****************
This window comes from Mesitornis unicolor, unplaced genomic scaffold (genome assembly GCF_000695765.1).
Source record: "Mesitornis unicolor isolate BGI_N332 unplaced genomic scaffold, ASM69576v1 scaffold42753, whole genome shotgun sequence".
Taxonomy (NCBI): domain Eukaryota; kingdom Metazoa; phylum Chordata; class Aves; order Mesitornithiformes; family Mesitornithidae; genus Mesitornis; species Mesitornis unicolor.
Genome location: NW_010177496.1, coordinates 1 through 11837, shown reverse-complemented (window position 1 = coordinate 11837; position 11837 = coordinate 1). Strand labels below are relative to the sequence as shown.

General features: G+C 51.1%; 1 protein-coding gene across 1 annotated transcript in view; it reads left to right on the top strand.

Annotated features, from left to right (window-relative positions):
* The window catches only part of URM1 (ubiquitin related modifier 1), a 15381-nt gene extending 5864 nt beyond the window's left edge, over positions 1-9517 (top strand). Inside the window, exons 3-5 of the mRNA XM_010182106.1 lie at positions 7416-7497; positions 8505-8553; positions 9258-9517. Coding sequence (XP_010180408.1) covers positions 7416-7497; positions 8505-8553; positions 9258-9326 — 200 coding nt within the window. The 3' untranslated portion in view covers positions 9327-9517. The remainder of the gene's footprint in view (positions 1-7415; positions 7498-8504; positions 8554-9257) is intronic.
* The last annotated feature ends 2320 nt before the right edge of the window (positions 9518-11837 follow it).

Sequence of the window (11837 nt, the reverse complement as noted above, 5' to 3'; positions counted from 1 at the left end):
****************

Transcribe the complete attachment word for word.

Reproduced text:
This window comes from Mesitornis unicolor, unplaced genomic scaffold (genome assembly GCF_000695765.1).
Source record: "Mesitornis unicolor isolate BGI_N332 unplaced genomic scaffold, ASM69576v1 scaffold42753, whole genome shotgun sequence".
Taxonomy (NCBI): domain Eukaryota; kingdom Metazoa; phylum Chordata; class Aves; order Mesitornithiformes; family Mesitornithidae; genus Mesitornis; species Mesitornis unicolor.
Genome location: NW_010177496.1, coordinates 1 through 11837, shown reverse-complemented (window position 1 = coordinate 11837; position 11837 = coordinate 1). Strand labels below are relative to the sequence as shown.

General features: G+C 51.1%; 1 protein-coding gene across 1 annotated transcript in view; it reads left to right on the top strand.

Annotated features, from left to right (window-relative positions):
* The window catches only part of URM1 (ubiquitin related modifier 1), a 15381-nt gene extending 5864 nt beyond the window's left edge, over positions 1-9517 (top strand). Inside the window, exons 3-5 of the mRNA XM_010182106.1 lie at positions 7416-7497; positions 8505-8553; positions 9258-9517. Coding sequence (XP_010180408.1) covers positions 7416-7497; positions 8505-8553; positions 9258-9326 — 200 coding nt within the window. The 3' untranslated portion in view covers positions 9327-9517. The remainder of the gene's footprint in view (positions 1-7415; positions 7498-8504; positions 8554-9257) is intronic.
* The last annotated feature ends 2320 nt before the right edge of the window (positions 9518-11837 follow it).

Sequence of the window (11837 nt, the reverse complement as noted above, 5' to 3'; positions counted from 1 at the left end):